“Is the point of research to make other professional academics happy, or is it to learn more about the world?”
—Noah Grand, former lecturer in sociology, UCLA
As the prevalence of harmful misinformation rises, and the need for innovative solutions becomes increasingly clear, there are compelling ethical, economic, and practical reasons to consider scientific knowledge as a public good. The generation of this knowledge is contingent on scientific research. Groups such as the Open Science Movement and Decentralized Science Movement believe the current research infrastructure to be far from efficient. They cite various factors, but they all share a common root: they are emergent outcomes of centralized institutions and structures.
What has become apparent is that there is a lack of critical thinking in DeSci discourse, particularly with very little criticism in the discourse surrounding the orthodoxy of DeSci. As the movement grows, so too does the need for open public discussion. While this article has no scientific goal per se, it will explore the inefficiencies affecting the current scientific research infrastructure and question the legitimacy of the potentially proposed DeSci solutions.
Tomei (2008) defines centralization as the process of concentrating authority and decision-making in the center or top of the hierarchy of an entity. In the context of science, centralized science refers to a system whereby a central authority e.g. academic institution or private organization, has the power to set research priorities, allocate funding, and make decisions about scientific policies and practices.
The growing Open Science movement is designed to make scientific processes more transparent and results more accessible. Its goal is to build a more replicable and robust science; it does so using new technologies, altering incentives, and changing attitudes (Spellman et al., 2017). It has, however, faced significant criticism for promoting the production of lower-quality papers (Lancaster, 2023) and facilitating the commodification of science (Mirowski, 2011). Tenorio-Fornés et al. (2019) argue that the movement has been unable to fulfill all its promises, and middlemen publishers can still impose policies and concentrate profits. While it is acknowledged that the movement has successfully reduced the economic costs of readers accessing knowledge (Evans, 2009), it has not successfully challenged traditional publishers’ business models (Larivière et al., 2015). Critics of the traditional science system cite concerns surrounding fairness, quality, cost, and accuracy of the evaluation processes (Tenorio-Fornés et al., 2019). In this context, it is fair to ask if the growing Decentralized Science movement can further improve the situation.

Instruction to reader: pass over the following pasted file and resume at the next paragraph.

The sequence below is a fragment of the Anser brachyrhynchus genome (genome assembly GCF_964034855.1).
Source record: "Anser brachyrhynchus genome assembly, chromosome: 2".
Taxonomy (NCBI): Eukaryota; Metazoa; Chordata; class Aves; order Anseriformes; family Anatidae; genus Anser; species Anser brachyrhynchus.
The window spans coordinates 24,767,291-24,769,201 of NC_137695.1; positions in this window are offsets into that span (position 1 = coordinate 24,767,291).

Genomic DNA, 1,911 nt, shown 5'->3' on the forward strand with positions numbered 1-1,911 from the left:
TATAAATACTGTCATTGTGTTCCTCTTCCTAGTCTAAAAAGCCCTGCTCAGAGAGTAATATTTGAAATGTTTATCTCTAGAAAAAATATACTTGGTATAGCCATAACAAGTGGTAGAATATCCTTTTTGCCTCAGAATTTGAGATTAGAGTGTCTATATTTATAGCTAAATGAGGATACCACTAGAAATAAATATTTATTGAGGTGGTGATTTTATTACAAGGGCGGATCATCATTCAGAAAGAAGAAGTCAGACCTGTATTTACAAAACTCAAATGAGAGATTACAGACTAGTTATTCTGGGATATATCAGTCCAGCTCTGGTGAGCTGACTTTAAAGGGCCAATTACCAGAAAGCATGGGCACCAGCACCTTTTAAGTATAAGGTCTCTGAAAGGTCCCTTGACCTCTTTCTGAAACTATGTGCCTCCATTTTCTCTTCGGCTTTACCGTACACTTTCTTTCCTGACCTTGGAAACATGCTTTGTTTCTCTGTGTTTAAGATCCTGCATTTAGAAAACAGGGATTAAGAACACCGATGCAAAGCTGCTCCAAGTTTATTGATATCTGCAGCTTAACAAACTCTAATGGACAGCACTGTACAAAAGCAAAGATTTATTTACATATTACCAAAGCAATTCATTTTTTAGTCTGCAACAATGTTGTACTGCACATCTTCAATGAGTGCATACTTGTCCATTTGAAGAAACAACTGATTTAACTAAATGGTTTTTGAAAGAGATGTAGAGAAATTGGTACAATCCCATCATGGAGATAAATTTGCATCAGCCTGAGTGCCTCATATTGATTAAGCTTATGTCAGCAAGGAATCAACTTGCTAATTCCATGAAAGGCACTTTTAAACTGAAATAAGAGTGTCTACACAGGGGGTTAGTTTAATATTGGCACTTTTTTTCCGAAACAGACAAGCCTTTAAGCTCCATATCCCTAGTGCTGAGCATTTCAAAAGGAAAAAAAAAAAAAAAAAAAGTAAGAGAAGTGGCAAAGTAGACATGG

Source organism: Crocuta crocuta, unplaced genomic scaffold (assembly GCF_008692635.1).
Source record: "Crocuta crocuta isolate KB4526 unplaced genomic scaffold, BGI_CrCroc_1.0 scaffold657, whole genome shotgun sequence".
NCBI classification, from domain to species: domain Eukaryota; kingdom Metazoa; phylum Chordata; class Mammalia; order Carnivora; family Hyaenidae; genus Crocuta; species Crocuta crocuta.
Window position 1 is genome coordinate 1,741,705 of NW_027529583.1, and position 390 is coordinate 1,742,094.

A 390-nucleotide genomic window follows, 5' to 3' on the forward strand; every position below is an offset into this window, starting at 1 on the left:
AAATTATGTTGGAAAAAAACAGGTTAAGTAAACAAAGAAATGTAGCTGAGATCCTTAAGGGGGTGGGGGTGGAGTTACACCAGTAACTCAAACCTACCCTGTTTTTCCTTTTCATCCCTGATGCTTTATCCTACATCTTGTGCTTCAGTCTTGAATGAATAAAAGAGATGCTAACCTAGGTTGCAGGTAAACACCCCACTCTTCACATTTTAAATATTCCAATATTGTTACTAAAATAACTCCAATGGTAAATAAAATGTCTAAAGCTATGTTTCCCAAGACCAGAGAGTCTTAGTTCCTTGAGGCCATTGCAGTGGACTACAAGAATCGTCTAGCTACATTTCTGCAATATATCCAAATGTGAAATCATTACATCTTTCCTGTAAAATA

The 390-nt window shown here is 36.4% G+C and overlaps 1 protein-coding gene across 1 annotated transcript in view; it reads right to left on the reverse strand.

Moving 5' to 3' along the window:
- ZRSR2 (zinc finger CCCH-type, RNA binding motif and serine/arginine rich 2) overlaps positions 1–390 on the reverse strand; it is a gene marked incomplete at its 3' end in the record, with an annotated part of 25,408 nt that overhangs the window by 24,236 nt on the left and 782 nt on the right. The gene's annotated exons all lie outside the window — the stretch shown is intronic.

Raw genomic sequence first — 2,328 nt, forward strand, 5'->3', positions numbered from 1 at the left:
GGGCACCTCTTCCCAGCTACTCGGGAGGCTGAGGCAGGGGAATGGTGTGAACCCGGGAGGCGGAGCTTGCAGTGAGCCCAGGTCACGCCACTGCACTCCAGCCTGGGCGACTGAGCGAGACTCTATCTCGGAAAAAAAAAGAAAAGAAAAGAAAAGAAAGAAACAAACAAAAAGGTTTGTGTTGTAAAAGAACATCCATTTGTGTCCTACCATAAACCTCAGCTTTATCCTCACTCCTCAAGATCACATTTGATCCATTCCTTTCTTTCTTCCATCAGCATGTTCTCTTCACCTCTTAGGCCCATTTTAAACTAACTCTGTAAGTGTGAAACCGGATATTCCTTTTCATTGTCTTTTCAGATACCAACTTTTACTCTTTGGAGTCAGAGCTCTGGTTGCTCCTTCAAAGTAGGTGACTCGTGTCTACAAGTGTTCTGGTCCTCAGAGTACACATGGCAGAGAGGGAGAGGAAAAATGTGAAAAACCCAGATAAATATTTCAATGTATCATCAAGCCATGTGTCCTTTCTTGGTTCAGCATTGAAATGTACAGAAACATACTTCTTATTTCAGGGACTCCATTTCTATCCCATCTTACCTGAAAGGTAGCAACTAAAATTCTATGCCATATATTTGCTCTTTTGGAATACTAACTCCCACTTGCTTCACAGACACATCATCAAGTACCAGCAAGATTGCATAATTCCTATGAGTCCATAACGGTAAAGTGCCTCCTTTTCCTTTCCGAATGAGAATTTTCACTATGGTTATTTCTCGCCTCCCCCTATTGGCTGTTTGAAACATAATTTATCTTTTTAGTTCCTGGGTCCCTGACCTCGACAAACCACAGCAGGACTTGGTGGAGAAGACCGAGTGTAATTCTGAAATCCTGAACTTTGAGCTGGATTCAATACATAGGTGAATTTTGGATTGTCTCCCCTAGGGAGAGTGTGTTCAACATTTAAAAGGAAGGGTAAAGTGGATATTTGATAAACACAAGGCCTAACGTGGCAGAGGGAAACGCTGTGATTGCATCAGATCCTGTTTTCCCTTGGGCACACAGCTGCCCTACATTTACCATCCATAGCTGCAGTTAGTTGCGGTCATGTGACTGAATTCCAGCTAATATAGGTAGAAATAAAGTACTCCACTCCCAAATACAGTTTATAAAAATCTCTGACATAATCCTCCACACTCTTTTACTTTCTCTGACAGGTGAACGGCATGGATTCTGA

DeSci (Decentralized Science) is a Web3 movement that aims to decentralize science, that is, “to disperse the administrative powers of a central authority over a less concentrated area,” and to act as a global, open alternative to the current scientific system. It aims to do so by leveraging Web3 tools such as DAOs, smart contracts, and blockchains to help solve major scientific research and publication issues (Medium, 2022). The term ‘DeSci’ originates from the emergence of decentralized finance (DeFi), an innovative concept in the finance industry that has rapidly flourished under the influence of cryptocurrencies and Web3 (Shilina, 2023). Unlike conventional financial services, DeFi projects leverage blockchain technology and smart contracts to facilitate a diverse range of financial activities, significantly disrupting the field. In parallel with DeFi, DeSci is attempting to apply the advances made in blockchain to the contemporary science system.
Still in its infancy, the DeSci stems from the idea that scientific knowledge should be accessible to everyone, disseminating scientific knowledge fairly and equitably, and that the process of research should be transparent. Through a Web3 ecosystem, scientists are incentivized to openly share their research and receive credit for their work by decentralizing access to funding, scientific tools, and communication channels. Ducrée et al., (2022) hypothesize that decentralization through blockchain innovation dovetails with other exponential technologies, such as artificial intelligence (AI), the internet of things (IoT), big data, digital manufacturing, robotics, and the life sciences.